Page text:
Association News
OOIDA board meets
In setting a course of action for 2014, the OOIDA Board of Directors got a complete rundown on Association business, was briefed by the D.C. crew, and heard an earful from the Association’s litigation counsel. To an aggressive list of strategies, the board said “go for it.”

By Sandi Soendker, editor-in-chief

OIDA Board of Directors, officers, the Association’s D.C. crew, litigation counsel and a slate of working staffers gathered in April at the Association’s Grain Valley, Mo., headquarters to conduct old business, as well as new business, and nail down current strategies to advance the Association’s priorities.

In OOIDA President and CEO Jim Johnston’s opening statements to the board, he emphasized that 2014 has potential to bring opportunity for truckers willing to be involved. He commended the many board members who commented, testified and met with lawmakers this year on behalf of the membership.

“And rest assured you’ll be called on again,” he said, “because truckers are the real experts.”

The need for Congress to pass a highway bill was a topic that naturally dominated much of the talk time.

“We think the highway bill is the best way, the only way, to pursue the big ticket items that are our objectives,” said OOIDA Executive Vice President Todd Spencer.

“There are major issues on the table we can address in a highway bill,” added Spencer. “Among those is entry-level driver training. It needs to be a mandate. And we need to fix some critical problems within the Federal Motor Carrier Safety Administration.”

OOIDA’s Director of Government Affairs Ryan Bowley said FMCSA needs to be overhauled, partly because the agency is not an advocate for the transportation industries it regulates.

“Within the DOT, other agencies are partners with the businesses that make up their mode of transportation,” said Bowley. “When FMCSA was created, Congress set their priorities as enforcement and compliance, setting up what could be called today’s often adversarial relationship.  Railroads have a voice within the walls of DOT, and transit has a strong advocate with the Federal Transit Administration. Outside of a few folks within the Highway Administration’s freight office, there isn’t an advocate within DOT for the truckers – truckers who move the lion’s share of the nation’s goods.”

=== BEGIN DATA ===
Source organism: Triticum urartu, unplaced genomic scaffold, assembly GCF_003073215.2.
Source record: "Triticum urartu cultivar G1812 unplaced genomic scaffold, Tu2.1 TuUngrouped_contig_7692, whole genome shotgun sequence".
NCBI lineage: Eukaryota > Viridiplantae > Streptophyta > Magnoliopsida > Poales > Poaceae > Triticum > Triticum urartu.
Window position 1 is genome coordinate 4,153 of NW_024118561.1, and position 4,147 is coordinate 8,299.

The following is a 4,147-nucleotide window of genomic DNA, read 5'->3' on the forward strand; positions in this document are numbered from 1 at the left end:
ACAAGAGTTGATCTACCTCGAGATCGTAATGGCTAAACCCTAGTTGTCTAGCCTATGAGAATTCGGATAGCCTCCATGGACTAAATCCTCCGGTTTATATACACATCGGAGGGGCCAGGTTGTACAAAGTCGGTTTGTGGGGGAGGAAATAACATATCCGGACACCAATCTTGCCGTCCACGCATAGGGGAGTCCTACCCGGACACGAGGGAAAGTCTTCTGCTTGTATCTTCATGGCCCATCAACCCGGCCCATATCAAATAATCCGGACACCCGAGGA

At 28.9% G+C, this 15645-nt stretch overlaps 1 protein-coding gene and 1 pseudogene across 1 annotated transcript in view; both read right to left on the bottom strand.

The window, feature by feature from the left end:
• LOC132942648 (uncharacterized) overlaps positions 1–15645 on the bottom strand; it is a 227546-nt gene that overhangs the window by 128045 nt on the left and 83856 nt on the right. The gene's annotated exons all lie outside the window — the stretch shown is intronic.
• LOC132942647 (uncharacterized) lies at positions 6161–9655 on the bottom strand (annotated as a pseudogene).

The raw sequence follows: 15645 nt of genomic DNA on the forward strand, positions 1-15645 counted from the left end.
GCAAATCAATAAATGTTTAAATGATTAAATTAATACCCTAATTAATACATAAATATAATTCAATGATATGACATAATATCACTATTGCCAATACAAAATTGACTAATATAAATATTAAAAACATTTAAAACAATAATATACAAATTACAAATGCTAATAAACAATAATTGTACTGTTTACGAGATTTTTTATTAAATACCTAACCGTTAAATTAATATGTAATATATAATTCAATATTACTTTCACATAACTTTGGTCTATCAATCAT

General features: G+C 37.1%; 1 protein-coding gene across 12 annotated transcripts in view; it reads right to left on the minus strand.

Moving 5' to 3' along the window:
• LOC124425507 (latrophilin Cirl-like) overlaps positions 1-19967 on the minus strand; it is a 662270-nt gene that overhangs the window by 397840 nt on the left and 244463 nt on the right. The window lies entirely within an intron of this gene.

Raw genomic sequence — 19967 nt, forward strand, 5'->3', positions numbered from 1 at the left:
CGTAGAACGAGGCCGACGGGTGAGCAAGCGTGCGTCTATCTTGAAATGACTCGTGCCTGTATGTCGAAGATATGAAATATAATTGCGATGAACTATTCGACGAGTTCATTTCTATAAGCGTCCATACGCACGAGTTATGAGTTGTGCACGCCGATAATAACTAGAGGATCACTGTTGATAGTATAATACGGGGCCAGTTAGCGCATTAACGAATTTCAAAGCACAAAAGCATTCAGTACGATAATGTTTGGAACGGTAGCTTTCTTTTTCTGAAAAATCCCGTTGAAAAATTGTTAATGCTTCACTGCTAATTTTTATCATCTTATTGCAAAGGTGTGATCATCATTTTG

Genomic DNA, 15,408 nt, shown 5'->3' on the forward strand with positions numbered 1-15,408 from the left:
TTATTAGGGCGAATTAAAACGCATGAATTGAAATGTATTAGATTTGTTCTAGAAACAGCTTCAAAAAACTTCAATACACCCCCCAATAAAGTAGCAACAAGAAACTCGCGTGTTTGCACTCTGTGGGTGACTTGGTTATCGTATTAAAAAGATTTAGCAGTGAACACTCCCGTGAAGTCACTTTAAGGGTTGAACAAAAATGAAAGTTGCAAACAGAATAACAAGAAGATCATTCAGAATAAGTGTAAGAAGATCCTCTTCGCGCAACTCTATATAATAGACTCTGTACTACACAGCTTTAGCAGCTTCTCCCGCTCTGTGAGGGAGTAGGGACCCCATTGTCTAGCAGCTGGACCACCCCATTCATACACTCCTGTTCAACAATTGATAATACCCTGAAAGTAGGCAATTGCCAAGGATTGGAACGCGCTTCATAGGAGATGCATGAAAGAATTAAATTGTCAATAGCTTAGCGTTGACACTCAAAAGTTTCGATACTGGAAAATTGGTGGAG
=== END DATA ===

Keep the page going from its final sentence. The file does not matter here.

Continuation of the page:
Spencer updated the board on the Association’s legislative affairs. Bowley and Director of Legislative Affairs Ben Siegrist reported on the Association’s government affairs agenda. One of the agenda topics – the proposal to increase minimum insurance levels – set the board room “on fire,” as one board member said.

FMCSA has been required by Congress in MAP-21 to do a study to determine whether the current $750,000 minimum liability insurance required to be held by carriers is too low. In late April, the agency said it plans to create a rule upping that minimum, prompting a resounding “no way” from OOIDA.

“It would be a win-win for attorneys on both sides and a lose-lose for everyone else,” said Spencer.

Some fervent supporters like a select group of large carriers that calls itself the Trucking Alliance say it will “level the playing field.”

“When they say level the playing field, think Hiroshima,” said Spencer, “because that’s the level they are talking about.”

ELDs, speed limiters, the regulation on driver coercion and detention time were among the topics that claimed top spots. Other issues on OOIDA’s radar include policies on sleep apnea, fuel efficiency standards for heavy trucks, and the capacity of the Medical Examiner Registry to adequately handle the DOT-physical needs of the nation’s commercial drivers. He said FMCSA is under heavy fire but moving forward with hours of service, CSA and more.

Bowley described the current political landscape in Washington D.C. as a shifting battlefield as the nation’s capital digs in for 2014 midterms.

“Everything in D.C. is about the next election,” he said. “And that starts the day after the old election.”

“In the transportation world, of course, the $64,000 question is will the Highway Trust Fund be out of money and, if so, what will happen,” he said.

Litigation report
OOIDA’s litigation counsel Paul Cullen Sr. of The Cullen Law Firm, Washington, D.C., attended the meeting to provide board members with an update on OOIDA’s litigation efforts against motor carriers, the FMCSA and some state taxing authorities. He updated the board on a slate of lawsuits currently active and several that the Cullen Law Firm and OOIDA are now considering.

Cullen also updated the board on OOIDA v. New York, a case against that state’s taxing authority. In April, OOIDA filed for class certification. The lawsuit challenges certain highway taxes as unconstitutional and discriminatory against out-of-state truckers who have paid the taxes in order to do business in New York.

In OOIDA v. Comerica on March 20, 2012, a federal court in Columbus, Ohio, ruled in OOIDA’s favor and awarded the class $5.5 million, but the case has not seen closure due to an appeal by Comerica.

Daniel Cohen of the Cullen Law Firm is the lead attorney in OOIDA v. CARB.  The Association challenged CARB’s rule that requires trucks from other states to be upgraded in order to do business in California, claiming it is a violation of the Commerce Clause of the U.S. Constitution. Cohen reported via conference call that the case was going through various motions and he expected a motion to dismiss from the Air Resources Board to be the next move on CARB’s part.